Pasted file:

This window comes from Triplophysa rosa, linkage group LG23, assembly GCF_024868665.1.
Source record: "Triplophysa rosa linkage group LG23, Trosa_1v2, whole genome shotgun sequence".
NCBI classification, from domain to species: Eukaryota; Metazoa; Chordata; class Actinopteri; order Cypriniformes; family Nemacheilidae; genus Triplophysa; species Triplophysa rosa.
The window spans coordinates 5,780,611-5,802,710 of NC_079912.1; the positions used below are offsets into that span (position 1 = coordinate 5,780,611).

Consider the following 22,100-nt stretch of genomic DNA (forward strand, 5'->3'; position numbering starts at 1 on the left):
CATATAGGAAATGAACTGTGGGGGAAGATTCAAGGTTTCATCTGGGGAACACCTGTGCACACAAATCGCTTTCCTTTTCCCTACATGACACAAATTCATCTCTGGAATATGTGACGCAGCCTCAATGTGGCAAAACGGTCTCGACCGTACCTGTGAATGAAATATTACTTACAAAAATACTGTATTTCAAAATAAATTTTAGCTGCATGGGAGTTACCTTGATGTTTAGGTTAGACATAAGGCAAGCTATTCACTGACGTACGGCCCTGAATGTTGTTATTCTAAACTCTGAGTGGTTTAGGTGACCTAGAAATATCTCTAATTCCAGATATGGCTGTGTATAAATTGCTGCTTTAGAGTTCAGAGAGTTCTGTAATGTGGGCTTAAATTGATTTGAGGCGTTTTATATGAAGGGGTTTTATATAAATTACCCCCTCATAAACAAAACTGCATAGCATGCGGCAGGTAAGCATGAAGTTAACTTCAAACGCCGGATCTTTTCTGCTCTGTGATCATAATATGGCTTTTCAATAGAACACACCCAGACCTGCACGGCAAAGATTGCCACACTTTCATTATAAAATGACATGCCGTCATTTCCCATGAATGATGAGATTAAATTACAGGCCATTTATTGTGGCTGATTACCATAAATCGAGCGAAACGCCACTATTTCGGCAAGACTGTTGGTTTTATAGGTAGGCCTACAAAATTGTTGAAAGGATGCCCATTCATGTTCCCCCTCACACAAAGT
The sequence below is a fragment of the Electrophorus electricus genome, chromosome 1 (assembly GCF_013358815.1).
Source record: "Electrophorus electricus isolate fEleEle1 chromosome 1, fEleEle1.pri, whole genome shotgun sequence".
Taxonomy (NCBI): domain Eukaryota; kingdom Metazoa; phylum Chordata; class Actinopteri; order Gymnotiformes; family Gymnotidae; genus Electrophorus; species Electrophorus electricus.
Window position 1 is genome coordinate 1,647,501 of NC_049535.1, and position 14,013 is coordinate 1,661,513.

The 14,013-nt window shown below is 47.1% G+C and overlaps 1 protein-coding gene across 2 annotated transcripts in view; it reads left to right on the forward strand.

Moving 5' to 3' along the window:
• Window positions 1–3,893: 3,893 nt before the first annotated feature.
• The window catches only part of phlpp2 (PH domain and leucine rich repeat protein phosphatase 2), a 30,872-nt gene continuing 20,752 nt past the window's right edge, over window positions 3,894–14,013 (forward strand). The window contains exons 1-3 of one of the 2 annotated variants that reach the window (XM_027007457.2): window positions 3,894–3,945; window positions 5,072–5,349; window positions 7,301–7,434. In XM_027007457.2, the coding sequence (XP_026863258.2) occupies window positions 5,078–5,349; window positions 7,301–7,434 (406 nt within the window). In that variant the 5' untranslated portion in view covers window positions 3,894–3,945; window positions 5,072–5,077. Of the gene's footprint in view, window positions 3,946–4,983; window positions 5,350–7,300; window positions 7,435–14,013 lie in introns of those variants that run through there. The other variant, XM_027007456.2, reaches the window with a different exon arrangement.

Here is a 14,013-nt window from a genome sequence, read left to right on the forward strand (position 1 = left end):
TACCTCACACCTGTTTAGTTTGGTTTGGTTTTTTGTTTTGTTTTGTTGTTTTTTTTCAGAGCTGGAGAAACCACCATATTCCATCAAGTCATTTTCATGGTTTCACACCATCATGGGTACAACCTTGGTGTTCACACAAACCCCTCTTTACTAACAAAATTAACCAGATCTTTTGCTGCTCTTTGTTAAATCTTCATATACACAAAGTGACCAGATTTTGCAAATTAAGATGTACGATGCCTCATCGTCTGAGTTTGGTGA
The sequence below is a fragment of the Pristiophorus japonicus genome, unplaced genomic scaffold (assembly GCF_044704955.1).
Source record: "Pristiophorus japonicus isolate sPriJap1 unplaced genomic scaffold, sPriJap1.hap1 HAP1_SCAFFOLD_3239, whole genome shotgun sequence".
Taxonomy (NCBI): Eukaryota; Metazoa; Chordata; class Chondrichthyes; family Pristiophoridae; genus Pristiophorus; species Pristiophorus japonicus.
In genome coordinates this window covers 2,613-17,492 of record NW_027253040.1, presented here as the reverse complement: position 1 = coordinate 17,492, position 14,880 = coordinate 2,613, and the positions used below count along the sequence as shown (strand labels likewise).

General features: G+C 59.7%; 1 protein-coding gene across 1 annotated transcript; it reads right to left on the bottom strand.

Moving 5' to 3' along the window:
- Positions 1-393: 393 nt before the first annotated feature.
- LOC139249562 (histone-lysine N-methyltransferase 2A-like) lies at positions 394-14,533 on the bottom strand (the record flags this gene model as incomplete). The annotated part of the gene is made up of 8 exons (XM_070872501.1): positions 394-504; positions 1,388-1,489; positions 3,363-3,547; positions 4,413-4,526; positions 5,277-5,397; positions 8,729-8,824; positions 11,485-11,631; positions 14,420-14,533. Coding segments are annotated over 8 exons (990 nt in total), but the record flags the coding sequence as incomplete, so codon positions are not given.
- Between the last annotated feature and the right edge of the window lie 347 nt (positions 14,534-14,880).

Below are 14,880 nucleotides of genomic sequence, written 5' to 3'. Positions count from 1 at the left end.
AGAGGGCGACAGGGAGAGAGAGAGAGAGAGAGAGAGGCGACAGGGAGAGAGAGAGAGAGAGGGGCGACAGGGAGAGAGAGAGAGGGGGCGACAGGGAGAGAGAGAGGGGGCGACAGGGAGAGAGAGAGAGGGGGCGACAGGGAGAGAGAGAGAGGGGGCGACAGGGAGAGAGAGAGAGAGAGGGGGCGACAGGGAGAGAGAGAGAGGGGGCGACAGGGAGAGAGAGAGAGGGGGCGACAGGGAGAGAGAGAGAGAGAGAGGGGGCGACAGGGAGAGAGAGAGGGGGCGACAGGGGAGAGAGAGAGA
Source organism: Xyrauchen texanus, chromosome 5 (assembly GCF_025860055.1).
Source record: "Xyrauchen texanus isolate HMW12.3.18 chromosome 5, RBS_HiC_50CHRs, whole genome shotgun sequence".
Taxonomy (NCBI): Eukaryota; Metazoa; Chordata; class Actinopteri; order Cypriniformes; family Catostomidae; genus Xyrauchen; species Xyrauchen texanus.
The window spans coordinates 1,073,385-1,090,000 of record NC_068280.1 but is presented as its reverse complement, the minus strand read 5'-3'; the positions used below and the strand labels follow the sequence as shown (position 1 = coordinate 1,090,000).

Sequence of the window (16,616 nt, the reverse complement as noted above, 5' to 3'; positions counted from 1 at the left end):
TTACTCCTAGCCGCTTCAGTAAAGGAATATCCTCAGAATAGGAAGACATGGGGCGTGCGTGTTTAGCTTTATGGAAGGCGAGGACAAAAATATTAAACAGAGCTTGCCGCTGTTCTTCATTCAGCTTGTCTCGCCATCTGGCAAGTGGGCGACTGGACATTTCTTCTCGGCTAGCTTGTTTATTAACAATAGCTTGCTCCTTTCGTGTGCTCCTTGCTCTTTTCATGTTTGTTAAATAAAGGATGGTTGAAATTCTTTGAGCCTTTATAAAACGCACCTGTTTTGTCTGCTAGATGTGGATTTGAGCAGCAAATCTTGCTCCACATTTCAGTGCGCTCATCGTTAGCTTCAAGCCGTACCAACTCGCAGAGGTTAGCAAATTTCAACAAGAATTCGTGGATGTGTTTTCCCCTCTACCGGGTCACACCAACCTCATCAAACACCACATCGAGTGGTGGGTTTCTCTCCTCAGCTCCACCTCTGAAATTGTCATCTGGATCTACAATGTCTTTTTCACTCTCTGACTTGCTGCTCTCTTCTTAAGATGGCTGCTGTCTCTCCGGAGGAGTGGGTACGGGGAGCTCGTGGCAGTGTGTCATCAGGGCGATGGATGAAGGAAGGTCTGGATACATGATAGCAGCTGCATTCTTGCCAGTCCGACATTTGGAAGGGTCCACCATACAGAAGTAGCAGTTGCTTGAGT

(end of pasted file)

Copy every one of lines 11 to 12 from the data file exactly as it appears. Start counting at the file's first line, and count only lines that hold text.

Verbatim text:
The 14,013-nt window shown below is 47.1% G+C and overlaps 1 protein-coding gene across 2 annotated transcripts in view; it reads left to right on the forward strand.

Moving 5' to 3' along the window: